Those women were harder on the next generation of striving career women than any men. Their attitude was, "I had to suffer, sister, and by God, so do you."

And that's what Deja's question, and the whole notion of fat wars, reminds me of. In a culture where thinness confers status, and fatness confers untouchability, of course those who have it, who are thin, will hang on to their notions about it forever. To acknowledge that fat and thin are largely functions of genetics would be to give up that special status. And if you're not a naturally thin person, and you've practically killed yourself getting and staying thin, well, it's human nature to want others to suffer right along with you, isn't it?

Depressing thought.

Tuesday, July 17, 2007

The war on fat, in someone else's words

I won't say where I found this, but this post was written in response to someone raising the question of whether, perhaps, obesity might not be a completely evil phenomenon:

"Obesity is unhealthy. There is no doubt about it. It increases the risk of high blood pressure, heart disease, diabetes (and subsequent problems with high blood pressure, kidney disease, and major foot problems, including multiple surgeries and amputations), stroke (partly secondary to the high blood pressure), arthritis (from the sheer weight on the joints), plus other medical and psychological problems. When it is also combined with smoking, which it often is, there is even more disaster.

It is a huge expense to society to have so many obese people with their medical problems. It is a preventable disease. People just need to eat less and exercise. They need more self-control.

To flaunt it as a nonpreventable problem is just not true. What has changed during the past 50 years is that people eat more and move less. Obese people want respect for their eating problems and acceptance. I think that as long as other people are able to control themselves and discipline themselves to exercise, then there will be contempt for those that cannot.

Also, I think that a lot of people resent the high cost of obesity. Health care would be a lot less if people just didn't eat double bacon cheeseburgers, fries and a Coke, then go out for ice cream or beer, and then sit and watch TV (or drink more beer, which has a lot of calories.)

Personally, I resent so much money being spent for accomodations and gastric stapling/bypass surgery because people want to gorge themselves constantly with fatty food!"

It's rare to see so many misconceptions and such hatred right out there in the open. Next you'll be telling us that fat people are responsible for global warming.

Personally, I resent the millions of dollars being wasted on ill-directed and ineffective "wellness" campaigns in schools and offices. And I resent the hell out of the ignorant assumptions behind your words.

So I'm going to exercise tremendous self-restraint (and you know how hard self-restraint is for a fat person!) and recommend that you educate yourself rather than simply parrot the anti-obesity rhetoric of our time. Start by reading Gina Kolata's new book, Rethinking Thin. Kolata is a well-respected New York Times science writer. She is also, if it matters to you--and I think it does--a thin person.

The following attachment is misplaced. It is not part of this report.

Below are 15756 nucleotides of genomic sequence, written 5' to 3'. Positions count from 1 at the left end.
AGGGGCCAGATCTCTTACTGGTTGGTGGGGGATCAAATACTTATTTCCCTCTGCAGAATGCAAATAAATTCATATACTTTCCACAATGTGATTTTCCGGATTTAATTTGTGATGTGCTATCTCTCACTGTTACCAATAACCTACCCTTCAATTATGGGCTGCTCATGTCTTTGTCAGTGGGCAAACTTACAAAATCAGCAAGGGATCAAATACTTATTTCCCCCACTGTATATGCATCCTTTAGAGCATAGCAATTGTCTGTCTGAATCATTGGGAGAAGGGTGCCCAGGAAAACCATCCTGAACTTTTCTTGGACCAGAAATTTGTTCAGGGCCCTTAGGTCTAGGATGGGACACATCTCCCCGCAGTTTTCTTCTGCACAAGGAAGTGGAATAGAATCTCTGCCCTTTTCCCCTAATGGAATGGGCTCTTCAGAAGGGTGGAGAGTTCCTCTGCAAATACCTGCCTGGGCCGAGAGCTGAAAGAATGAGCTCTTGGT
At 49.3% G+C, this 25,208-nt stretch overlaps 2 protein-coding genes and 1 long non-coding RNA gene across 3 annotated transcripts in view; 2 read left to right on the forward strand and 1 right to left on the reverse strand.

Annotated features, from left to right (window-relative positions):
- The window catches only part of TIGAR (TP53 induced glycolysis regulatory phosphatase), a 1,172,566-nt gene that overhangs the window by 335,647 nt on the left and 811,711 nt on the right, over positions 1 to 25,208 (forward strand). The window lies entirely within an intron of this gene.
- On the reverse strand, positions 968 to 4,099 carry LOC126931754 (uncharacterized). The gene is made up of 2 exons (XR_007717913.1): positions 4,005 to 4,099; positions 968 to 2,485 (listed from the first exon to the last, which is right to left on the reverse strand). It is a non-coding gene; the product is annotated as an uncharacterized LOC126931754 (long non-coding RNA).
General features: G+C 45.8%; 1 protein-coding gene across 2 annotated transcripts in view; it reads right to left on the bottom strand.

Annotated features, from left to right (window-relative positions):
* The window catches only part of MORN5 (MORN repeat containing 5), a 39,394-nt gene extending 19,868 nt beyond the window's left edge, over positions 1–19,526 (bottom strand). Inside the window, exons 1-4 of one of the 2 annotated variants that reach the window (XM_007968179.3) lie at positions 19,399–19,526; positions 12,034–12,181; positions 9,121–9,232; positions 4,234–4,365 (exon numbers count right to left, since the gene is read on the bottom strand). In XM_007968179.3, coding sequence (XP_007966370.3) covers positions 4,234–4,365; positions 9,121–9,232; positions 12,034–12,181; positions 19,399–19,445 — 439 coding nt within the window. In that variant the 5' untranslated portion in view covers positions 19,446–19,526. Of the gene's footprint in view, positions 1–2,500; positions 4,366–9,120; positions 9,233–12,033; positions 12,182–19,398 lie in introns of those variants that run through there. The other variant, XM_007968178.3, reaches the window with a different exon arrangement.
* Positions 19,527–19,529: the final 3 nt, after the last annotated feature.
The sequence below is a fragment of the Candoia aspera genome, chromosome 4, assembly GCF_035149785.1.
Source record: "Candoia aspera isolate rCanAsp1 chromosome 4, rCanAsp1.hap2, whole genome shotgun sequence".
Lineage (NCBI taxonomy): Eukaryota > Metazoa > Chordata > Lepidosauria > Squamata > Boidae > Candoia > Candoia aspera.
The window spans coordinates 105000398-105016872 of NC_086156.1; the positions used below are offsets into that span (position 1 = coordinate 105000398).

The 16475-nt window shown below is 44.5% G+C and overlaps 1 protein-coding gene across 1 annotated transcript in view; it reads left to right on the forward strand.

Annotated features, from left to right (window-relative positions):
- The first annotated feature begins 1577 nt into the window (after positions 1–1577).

Then I'd suggest reading a little Paul Campos--he's also a thin person, though formerly fat. Then read this post at Kate Harding's fantastic blog.

Then come back and tell me how you feel about fat.

News flash: obesity is not a public health crisis

This somewhat circuitous essay by Jay Bhattacharya caught my eye. Bhattacharya is an M.D. and all-around policy wonk at Stanford University's Hoover Institution on War, Revolution, and Peace. (Great name!)

Don't be put off by the offhand judgments Bhattacharya seems to be making early on; the essay becomes more thoughtful as it goes along. His basic premise: obesity is not a public health crisis because it's not contagious, harms only the person him or herself and not others, and, maybe, is not under an individual's control. He makes an interesting point about why fat workers earn less money than thin ones (not because of prejudice, he argues, but because employers "pass through" higher health costs to fat employees); according to Bhattacharya, only fat workers with health insurance earn less. Among those without health insurance, there is no wage gap.

Interesting, but I wonder if the real reason is that the kinds of jobs that don't come with health insurance are so poorly paid that there's no room for a wage differential. Twenty percent less than $20 an hour is significant; 20 percent less than $5 is less so.

The best paragraph in the essay is the last, where he makes a compelling case against setting public policy after jumping to conclusions. Worth a read.

Sunday, July 15, 2007

Just for fun--put on your dancing shoes!

Today's New York Times had a story on contradancing and country dancing in the Big Apple.

When I lived in New York City--from 1979 to 1992--this was my subculture. I loved dancing at the church at 13th and Seventh on Tuesday and Saturday nights. It makes me happy to know the dances are still going on. The Times story quoted someone I used to know in the dance scene in New York, Olivia Janovitz. (Hi, Olivia!)

In those days I belonged to a women's sword dance troupe, too. We did things like this.

I miss it! And them.